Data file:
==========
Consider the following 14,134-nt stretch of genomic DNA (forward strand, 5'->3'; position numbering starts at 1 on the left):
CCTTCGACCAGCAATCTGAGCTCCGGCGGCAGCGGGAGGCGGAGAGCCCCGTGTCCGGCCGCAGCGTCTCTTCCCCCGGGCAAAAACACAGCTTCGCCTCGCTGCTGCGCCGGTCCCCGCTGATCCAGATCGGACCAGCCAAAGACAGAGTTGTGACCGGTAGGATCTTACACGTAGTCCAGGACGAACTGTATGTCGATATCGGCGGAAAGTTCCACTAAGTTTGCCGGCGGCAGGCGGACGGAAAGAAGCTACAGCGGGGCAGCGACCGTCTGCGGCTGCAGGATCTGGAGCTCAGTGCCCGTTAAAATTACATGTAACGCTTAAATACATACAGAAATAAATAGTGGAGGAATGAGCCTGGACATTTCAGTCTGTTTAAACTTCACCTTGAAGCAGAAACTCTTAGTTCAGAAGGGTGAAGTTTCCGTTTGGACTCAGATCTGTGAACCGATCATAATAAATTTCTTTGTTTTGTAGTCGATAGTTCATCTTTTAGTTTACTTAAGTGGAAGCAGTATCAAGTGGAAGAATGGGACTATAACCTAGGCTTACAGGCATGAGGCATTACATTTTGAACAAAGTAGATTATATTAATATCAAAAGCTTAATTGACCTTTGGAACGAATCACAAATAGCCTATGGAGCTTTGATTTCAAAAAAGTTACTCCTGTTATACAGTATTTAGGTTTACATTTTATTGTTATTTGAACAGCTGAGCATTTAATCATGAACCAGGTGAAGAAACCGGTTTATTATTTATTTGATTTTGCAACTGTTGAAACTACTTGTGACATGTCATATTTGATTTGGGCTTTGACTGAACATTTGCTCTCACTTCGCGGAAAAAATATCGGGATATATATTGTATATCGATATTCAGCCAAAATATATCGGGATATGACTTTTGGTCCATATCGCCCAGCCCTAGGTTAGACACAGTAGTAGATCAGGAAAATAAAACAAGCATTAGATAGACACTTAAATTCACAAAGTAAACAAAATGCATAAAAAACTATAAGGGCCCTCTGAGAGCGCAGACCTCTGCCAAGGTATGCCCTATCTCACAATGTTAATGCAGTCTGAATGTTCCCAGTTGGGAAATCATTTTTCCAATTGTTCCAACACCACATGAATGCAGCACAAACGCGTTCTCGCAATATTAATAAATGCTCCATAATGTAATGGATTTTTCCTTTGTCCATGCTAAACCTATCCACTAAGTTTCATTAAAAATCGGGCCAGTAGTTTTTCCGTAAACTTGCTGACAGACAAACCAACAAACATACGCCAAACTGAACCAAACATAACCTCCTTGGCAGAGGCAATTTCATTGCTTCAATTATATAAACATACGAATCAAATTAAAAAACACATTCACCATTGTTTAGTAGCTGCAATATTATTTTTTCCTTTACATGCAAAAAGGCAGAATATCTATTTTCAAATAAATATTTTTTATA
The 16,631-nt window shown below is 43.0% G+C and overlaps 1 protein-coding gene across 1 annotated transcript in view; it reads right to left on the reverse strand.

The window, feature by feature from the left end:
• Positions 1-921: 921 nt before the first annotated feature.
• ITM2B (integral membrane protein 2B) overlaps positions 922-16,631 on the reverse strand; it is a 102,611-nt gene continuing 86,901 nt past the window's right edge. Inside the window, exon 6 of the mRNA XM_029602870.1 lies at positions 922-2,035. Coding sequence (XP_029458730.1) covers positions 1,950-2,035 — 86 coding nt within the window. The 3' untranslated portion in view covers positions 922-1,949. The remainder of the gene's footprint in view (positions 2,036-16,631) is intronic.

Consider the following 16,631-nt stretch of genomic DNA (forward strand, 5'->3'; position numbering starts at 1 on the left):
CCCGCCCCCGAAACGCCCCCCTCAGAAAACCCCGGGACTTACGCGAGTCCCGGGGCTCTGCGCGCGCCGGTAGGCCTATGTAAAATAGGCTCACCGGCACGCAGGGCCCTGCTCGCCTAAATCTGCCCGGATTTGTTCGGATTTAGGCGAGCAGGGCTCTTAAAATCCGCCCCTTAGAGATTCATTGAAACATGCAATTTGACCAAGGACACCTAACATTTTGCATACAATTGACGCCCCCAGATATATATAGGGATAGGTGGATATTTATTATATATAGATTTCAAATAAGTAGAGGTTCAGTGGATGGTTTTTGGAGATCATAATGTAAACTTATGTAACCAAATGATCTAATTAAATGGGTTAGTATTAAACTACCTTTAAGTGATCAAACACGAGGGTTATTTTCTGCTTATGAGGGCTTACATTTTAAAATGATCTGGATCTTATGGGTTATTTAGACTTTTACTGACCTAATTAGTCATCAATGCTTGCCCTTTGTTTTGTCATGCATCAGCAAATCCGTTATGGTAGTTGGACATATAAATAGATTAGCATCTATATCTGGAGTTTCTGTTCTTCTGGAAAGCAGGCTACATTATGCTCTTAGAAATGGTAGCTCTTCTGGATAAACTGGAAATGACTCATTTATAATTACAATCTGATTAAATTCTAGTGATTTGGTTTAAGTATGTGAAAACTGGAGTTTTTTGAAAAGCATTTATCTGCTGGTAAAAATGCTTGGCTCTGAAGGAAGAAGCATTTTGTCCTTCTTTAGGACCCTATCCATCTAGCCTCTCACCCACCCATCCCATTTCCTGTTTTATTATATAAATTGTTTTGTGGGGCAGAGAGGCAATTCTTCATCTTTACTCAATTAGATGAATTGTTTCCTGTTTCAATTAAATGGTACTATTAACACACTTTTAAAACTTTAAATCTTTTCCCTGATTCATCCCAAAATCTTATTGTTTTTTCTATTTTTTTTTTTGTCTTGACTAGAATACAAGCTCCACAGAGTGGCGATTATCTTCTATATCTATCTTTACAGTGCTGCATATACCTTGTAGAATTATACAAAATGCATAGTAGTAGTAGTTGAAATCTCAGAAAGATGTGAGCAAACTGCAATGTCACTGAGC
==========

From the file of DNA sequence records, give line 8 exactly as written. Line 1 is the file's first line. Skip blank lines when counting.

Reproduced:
CCCGCCCCCGAAACGCCCCCCTCAGAAAACCCCGGGACTTACGCGAGTCCCGGGGCTCTGCGCGCGCCGGTAGGCCTATGTAAAATAGGCTCACCGGCACGCAGGGCCCTGCTCGCCTAAATCTGCCCGGATTTGTTCGGATTTAGGCGAGCAGGGCTCTTAAAATCCGCCCCTTAGAGATTCATTGAAACATGCAATTTGACCAAGGACACCTAACATTTTGCATACAATTGACGCCCCCAGATATATATAGGGATAGGTGGATATTTATTATATATAGATTTCAAATAAGTAGAGGTTCAGTGGATGGTTTTTGGAGATCATAATGTAAACTTATGTAACCAAATGATCTAATTAAATGGGTTAGTATTAAACTACCTTTAAGTGATCAAACACGAGGGTTATTTTCTGCTTATGAGGGCTTACATTTTAAAATGATCTGGATCTTATGGGTTATTTAGACTTTTACTGACCTAATTAGTCATCAATGCTTGCCCTTTGTTTTGTCATGCATCAGCAAATCCGTTATGGTAGTTGGACATATAAATAGATTAGCATCTATATCTGGAGTTTCTGTTCTTCTGGAAAGCAGGCTACATTATGCTCTTAGAAATGGTAGCTCTTCTGGATAAACTGGAAATGACTCATTTATAATTACAATCTGATTAAATTCTAGTGATTTGGTTTAAGTATGTGAAAACTGGAGTTTTTTGAAAAGCATTTATCTGCTGGTAAAAATGCTTGGCTCTGAAGGAAGAAGCATTTTGTCCTTCTTTAGGACCCTATCCATCTAGCCTCTCACCCACCCATCCCATTTCCTGTTTTATTATATAAATTGTTTTGTGGGGCAGAGAGGCAATTCTTCATCTTTACTCAATTAGATGAATTGTTTCCTGTTTCAATTAAATGGTACTATTAACACACTTTTAAAACTTTAAATCTTTTCCCTGATTCATCCCAAAATCTTATTGTTTTTTCTATTTTTTTTTTTGTCTTGACTAGAATACAAGCTCCACAGAGTGGCGATTATCTTCTATATCTATCTTTACAGTGCTGCATATACCTTGTAGAATTATACAAAATGCATAGTAGTAGTAGTTGAAATCTCAGAAAGATGTGAGCAAACTGCAATGTCACTGAGC